"…Supposing a man of unholy life were suffered to enter heaven, he would not be happy there…We are apt to deceive ourselves, and to consider heaven a place like this earth…For heaven, it is plain from Scripture, is not a place where many different and discordant pursuits can be carried on at once, as is the case in this world. Here every man can do his own pleasure, but there he must do God’s pleasure. It would be presumption to attempt to determine the employments of that eternal life which good men are to pass in God’s presence, or to deny that that state which eye hath not seen, nor ear heard, nor mind conceived, may comprise an infinite variety of pursuits and occupations. Still so far we are distinctly told, that that future life will be spent in God’s presence, in a sense which does not apply to our present life; so that it may be best described as an endless and uninterrupted worship of the Eternal Father, Son, and Spirit…Heaven then is not like this world…We see, then, that holiness, or inward separation from the world, is necessary to our admission into heaven, because heaven is not heaven, is not a place of happiness except to the holy. There are bodily indispositions which affect the taste, so that the sweetest flavours become ungrateful to the palate; and indispositions which impair the sight, tinging the fair face of nature with some sickly hue. In like manner, there is a moral malady which disorders the inward sight and taste; and no man labouring under it is in a condition to enjoy what Scripture calls "the fulness of joy in God’s presence, and pleasures at His right hand for evermore.
Nay, I will venture to say more than this;—it is fearful, but it is right to say it;—that if we wished to imagine a punishment for an unholy, reprobate soul, we perhaps could not fancy a greater than to summon it to heaven. Heaven would be hell to an irreligious man. We know how unhappy we are apt to feel at present, when alone in the midst of strangers, or of men of different tastes and habits from ourselves. How miserable, for example, would it be to have to live in a foreign land, among a people whose faces we never saw before, and whose language we could not learn. And this is but a faint illustration of the loneliness of a man of earthly dispositions and tastes, thrust into the society of saints and angels. How forlorn would he wander through the courts of heaven! He would find no one like himself; he would see in every direction the marks of God’s holiness, and these would make him shudder. He would feel himself always in His presence. He could no longer turn his thoughts another way, as he does now, when conscience reproaches him. He would know that the Eternal Eye was ever upon him; and that Eye of holiness, which is joy and life to holy creatures, would seem to him an Eye of wrath and punishment. God cannot change His nature. Holy He must ever be. But while He is holy, no unholy soul can be happy in heaven. Fire does not inflame iron, but it inflames straw. It would cease to be fire if it did not. And so heaven itself would be fire to those, who would fain escape across the great gulf from the torments of hell. The finger of Lazarus would but increase their thirst. The very “heaven that is over their head” will be “brass” to them…"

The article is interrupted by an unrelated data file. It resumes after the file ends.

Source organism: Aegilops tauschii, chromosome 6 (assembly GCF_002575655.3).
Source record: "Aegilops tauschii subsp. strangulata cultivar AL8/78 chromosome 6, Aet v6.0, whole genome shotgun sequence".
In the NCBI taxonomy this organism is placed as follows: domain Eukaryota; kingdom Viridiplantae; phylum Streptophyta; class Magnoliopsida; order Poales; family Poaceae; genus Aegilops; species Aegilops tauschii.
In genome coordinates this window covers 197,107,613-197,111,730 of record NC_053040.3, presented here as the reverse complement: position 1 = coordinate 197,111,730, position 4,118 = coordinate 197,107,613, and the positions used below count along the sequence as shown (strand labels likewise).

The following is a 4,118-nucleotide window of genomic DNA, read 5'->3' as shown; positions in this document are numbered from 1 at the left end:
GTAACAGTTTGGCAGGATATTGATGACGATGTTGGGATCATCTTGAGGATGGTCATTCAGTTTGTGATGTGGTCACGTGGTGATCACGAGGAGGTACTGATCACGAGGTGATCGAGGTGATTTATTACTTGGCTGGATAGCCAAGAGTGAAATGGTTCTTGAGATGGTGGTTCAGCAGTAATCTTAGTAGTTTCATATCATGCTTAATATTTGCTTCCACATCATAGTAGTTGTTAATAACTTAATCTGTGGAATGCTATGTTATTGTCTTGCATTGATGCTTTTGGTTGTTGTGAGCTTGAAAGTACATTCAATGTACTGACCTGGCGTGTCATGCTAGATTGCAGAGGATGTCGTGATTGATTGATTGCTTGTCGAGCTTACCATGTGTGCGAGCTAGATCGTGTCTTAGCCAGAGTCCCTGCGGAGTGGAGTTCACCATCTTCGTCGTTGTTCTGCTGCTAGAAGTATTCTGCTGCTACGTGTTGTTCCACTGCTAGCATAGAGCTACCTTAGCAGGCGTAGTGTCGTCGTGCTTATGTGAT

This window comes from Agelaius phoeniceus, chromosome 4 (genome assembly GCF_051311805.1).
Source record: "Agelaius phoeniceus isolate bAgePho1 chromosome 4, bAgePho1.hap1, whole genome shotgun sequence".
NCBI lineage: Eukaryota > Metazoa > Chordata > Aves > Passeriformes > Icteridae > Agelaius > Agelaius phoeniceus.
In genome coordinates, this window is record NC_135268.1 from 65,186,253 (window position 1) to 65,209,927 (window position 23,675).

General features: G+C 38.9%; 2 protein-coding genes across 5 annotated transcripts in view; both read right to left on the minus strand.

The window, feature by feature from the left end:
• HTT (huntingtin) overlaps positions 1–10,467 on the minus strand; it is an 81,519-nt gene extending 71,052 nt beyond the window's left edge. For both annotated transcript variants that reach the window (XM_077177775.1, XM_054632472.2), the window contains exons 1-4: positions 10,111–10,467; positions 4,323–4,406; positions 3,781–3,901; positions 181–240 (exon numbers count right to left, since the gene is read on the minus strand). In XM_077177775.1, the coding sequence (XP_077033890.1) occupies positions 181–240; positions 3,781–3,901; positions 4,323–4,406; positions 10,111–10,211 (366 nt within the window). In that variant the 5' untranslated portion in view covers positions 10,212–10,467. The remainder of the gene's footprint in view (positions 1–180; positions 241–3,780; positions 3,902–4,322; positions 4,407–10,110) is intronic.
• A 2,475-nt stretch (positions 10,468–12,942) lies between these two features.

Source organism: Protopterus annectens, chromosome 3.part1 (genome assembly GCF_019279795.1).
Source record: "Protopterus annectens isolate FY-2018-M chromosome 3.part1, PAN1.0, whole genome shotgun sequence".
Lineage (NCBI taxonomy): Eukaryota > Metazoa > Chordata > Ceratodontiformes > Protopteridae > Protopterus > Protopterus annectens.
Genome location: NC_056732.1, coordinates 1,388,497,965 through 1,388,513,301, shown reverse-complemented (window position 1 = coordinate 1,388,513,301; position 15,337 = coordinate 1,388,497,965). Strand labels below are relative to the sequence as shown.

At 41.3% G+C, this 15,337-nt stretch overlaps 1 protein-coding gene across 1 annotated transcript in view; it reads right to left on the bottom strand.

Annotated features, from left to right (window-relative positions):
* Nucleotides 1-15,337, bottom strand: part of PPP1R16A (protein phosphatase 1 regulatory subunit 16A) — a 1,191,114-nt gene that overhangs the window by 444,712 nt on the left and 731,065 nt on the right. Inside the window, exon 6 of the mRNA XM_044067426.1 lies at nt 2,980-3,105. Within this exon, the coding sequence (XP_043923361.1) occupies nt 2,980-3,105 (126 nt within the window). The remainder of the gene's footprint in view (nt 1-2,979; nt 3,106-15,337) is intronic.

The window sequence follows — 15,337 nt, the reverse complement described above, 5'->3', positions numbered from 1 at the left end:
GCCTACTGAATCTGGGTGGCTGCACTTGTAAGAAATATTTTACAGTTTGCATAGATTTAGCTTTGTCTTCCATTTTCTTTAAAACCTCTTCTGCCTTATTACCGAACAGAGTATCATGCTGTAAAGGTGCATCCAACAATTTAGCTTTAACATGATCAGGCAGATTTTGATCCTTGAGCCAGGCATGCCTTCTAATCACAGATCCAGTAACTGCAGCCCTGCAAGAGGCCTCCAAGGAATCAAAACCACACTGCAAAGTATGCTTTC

- Blessed John Henry Cardinal Newman, 1845 (1801 – 1890)
Father Daley said that the above was one of his favorite presentations on heaven and hell. “Newman has this idea, which is very fascinating, that heaven and hell are in the same place, that we all come to be in the presence of God, but for the person who has lived in faith, coming into the presence of God is tremendously fulfilling and happy. And for the one who lived for self, power, and material things, it’s hell.”
As Cardinal John Henry Newman wrote, heaven and hell may be the same place. For those who love only themselves, heaven (being in the presence of God and others) is hell. For those who love God in others, heaven is already known. We cannot choose the time in which we live, but we must choose between heaven and hell in this life.
—David Carlson, Peace Be With You: Monastic Wisdom for a Terror-Filled World
This suggests that Hell is not the absence of God. The presence of God is Heaven. Now if you go unholy to the presence of the Holy One, that will be Hell and it will be necessary and it will be one’s own fault.
What are your thoughts?